MONTGOMERY: The Foundation for Moral Law, a Montgomery-based legal foundation dedicated to the defense of the United States Constitution and the right to religious liberty, hailed the Internal Revenue Service decision to withdraw a proposed regulation as a victory for nonprofits and religious freedom.
Late in 2015, the IRS proposed a regulation by which churches and other nonprofit organizations would collect and report the Social Security numbers of donors who give more than $250. But when the IRS proposal was placed on the regulation.gov website, over 34,000 persons and organizations posted comments, the overwhelming majority of them strongly against the proposal. Accordingly, last week the IRS announced that it was scrapping the proposal.
John Eidsmoe, Senior Counsel for the Foundation for Moral Law, posted comments opposing the proposed regulation. He noted that the regulation would impose an extra record-keeping burden on nonprofits, and that collecting, recording, and transferring this information could result in errors that would create confusion rather than clarity. He added that the proposal comes at a time when identity theft is a major concern and people are being cautioned not to give out their Social Security numbers except when absolutely necessary. He warned that the proposal could have a chilling effect on giving, and that donors might refuse to donate or keep their donations below $250 to avoid identity theft.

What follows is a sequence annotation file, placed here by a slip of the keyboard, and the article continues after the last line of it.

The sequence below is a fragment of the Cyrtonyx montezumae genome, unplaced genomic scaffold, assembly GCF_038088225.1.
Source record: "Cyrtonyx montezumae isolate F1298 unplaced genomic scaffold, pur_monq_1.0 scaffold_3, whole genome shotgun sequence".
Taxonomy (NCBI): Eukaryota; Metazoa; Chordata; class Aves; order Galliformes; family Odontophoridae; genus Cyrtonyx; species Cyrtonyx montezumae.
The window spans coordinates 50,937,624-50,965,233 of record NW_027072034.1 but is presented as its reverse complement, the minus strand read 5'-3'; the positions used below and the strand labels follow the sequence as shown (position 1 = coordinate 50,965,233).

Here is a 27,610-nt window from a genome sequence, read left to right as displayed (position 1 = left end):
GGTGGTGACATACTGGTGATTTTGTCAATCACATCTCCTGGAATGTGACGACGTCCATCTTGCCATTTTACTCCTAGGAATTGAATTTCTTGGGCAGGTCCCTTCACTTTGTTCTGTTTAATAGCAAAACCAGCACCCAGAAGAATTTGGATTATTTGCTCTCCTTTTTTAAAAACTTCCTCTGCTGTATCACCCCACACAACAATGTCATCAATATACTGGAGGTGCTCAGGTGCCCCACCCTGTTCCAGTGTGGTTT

Foundation President Kayla Moore expressed her appreciation to all who spoke out against the proposed regulation, saying, “The IRS decision to withdraw this proposed regulation demonstrates that ‘we the people’ can get results when we speak out with a strong and united voice. The Foundation for Moral Law pledges to continue its mission as the guardian of religious liberty and constitutional freedom.”